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Curiosity harnessed

A matter of being, not a matter of learning: Maureen McTaggart investigates the philosophy of the Montessori system. Do Montessori schools conjure up images of Sloane Rangers - all black velvet headbands, pearls and top drawer addresses in Kensington and Chelsea?

It is unfair to think Montessori teachers are debs filling in time before finding a man with money, says Karen Pearce, who with the help of three classroom assistants runs the Hampstead Montessori School or Children's House. Theirs is a profession not to be taken lightly, she says. "We experience the same stresses as mainstream teachers."

Montessori salaries are not high - they generally start at Pounds 9,000-Pounds 10,000 with increases according to inflation and responsibility. And the training, which can last up to two years and costs almost Pounds 2,000, is not recognised by the Department for Education and Employment.

On top of that, at the end of the training course the successful students are shadowed by a more experienced teacher for one year before being allowed to take over a class.

Students must be at least 18 years old with minimum qualifications of two A-levels or eight GCSEs (or the equivalent national qualification). But what they must demonstrate above all else is a belief in the Montessori philosophy that "it is a matter of being not a matter of learning".

"It is about using children's intellectual response to their environment to try and understand them," says Karen. "All children want to learn and a teacher's job is to harness this curiosity and use it to open the children up to learning."

The Montessori system is named after Doctor Maria Montessori, who was born in Italy in 1870. It revolves around a carefully structured room, known as the Children's House, with specially designed materials that allow the child to be in control of his or her own learning. Dr Montessori believed that children up to six years could not be directed or corrected using reason and that as far as possible these two elements should be inherent in the structure of a child's environment as part of a stimulus to acquire new skills.

Pupils start at Montessori schools between the ages of two and three years and stay until five or six. The day is split into morning or afternoon sessions with children arriving at 9 am.

The older ones go straight to their chosen activities - these range from playing to reading on their own, to painting. The younger ones perhaps will go to a "grace and courtesy" group where they learn how to greet people, shake hands and settle in with the others.

Every child is allowed to work on their own for as long as they want without fear of comparison or competition. They are taught to respect others and if they want a particular piece of equipment they have to wait until another has finished with it. But when the activity is completed the child must put the equipment away exactly as it was found. If the equipment is put away badly, the teacher must be on hand to take it out again and demonstrate how to repack it.

"The teacher's job is to open the children up to learning, but they must also learn the children's personalities", says Lynne Lawrence, Director of Training and School in Hampstead.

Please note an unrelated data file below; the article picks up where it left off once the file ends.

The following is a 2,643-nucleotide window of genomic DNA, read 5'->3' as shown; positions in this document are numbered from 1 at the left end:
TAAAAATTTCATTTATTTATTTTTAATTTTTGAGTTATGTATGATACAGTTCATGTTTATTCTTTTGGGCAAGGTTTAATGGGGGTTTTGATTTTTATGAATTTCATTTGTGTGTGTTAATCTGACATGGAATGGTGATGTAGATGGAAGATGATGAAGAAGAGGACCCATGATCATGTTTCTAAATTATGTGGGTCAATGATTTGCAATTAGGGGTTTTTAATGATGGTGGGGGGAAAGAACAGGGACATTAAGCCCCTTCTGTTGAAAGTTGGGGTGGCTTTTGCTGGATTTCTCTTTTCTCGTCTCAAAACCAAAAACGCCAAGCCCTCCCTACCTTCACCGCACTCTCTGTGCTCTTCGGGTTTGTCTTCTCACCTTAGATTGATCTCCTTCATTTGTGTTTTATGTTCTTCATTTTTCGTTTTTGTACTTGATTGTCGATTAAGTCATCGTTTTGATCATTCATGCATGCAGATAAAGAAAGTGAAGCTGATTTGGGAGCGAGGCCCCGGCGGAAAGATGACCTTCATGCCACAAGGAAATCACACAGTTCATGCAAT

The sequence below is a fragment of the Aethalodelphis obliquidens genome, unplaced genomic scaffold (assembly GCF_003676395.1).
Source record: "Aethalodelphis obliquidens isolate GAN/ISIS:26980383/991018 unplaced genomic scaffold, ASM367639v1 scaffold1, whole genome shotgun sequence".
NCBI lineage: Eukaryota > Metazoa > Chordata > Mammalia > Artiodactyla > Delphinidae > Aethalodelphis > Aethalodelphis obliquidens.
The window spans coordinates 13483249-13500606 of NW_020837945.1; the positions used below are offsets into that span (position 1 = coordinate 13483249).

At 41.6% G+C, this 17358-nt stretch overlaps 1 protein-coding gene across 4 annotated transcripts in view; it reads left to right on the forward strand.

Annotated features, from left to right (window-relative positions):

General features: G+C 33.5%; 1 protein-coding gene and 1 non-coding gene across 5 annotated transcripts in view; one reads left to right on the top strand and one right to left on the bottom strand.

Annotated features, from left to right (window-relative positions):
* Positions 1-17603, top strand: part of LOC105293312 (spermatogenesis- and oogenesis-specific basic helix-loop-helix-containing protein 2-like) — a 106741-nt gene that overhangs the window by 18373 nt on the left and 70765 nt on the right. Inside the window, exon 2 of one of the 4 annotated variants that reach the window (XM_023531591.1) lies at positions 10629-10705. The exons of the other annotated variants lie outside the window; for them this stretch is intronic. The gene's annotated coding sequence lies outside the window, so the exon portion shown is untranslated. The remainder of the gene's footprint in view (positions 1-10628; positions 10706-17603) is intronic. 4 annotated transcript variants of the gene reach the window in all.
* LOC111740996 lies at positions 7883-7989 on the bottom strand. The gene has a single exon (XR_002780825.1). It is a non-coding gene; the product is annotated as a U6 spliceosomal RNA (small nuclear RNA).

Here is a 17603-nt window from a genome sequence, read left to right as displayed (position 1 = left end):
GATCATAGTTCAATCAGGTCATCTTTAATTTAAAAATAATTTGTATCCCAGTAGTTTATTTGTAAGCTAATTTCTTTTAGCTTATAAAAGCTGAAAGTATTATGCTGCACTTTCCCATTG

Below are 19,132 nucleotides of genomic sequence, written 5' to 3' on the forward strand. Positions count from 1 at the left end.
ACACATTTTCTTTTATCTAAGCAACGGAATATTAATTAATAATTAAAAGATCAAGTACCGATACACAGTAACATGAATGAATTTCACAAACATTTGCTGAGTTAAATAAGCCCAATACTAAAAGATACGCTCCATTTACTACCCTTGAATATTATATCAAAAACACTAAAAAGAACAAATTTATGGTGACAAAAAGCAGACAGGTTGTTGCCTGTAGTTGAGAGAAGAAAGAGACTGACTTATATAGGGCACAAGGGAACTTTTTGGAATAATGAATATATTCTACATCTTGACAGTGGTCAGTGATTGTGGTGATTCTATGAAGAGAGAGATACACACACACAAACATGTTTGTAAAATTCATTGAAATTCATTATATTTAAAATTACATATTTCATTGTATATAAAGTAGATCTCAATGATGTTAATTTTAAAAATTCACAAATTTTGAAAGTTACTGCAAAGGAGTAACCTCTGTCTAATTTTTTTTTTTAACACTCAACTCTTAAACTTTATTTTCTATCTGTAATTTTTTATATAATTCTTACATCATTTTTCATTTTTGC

There is no homework because children work with materials in a very specific way in the classroom that cannot be replicated at home. And each day teachers spend five minutes considering Montessori's lessons or sharing presentations and ideas.

Teachers are required to spend time just watching the children, giving them long uninterrupted periods to concentrate and develop their own responsibility.

Parents are encouraged to drop in at any time and anyone peering through the one-way observation panels at the Hampstead Montessori Children's House would see a room of two to six-year-olds wandering from table to table, sometimes delving into boxes and trays, sometimes reaching for the colourful beads that hang from the wall in the maths corner.

It is a tranquil scene and one that can easily make you forget this is a school. The youngsters in the room, with its child-sized furniture and equipment, are absorbing new skills through exploration and observation, seemingly without much effort.

Fees at Montessori schools, which enjoyed a boom in the Eighties, are around Pounds 800 a term.

Disciples will point out children are taught to be self-sufficient, not only in things like tying shoelaces, but also in organising their own work. And a Montessori teacher will never correct a child. If one comes to the conclusion that two and two make five, the teacher will say nothing. Instead she will demonstrate maybe the next day why it's not right.

"Eventually he will learn for himself that two and two make four," says Karen Pearce. "The basic equipment has a wonderful logic and children learn reading, spelling and arithmetic at a very early age without realising it and without being pushed."

The Maria Montessori Training Organisation, 26 Lyndhurst Gardens, London NW3 5NW. Tel: 0171 435 3646.

Monique Vroemen at the Montessori school in Hampstead: the teacher's job is to open the children up to learning, but they must also learn their personalities.

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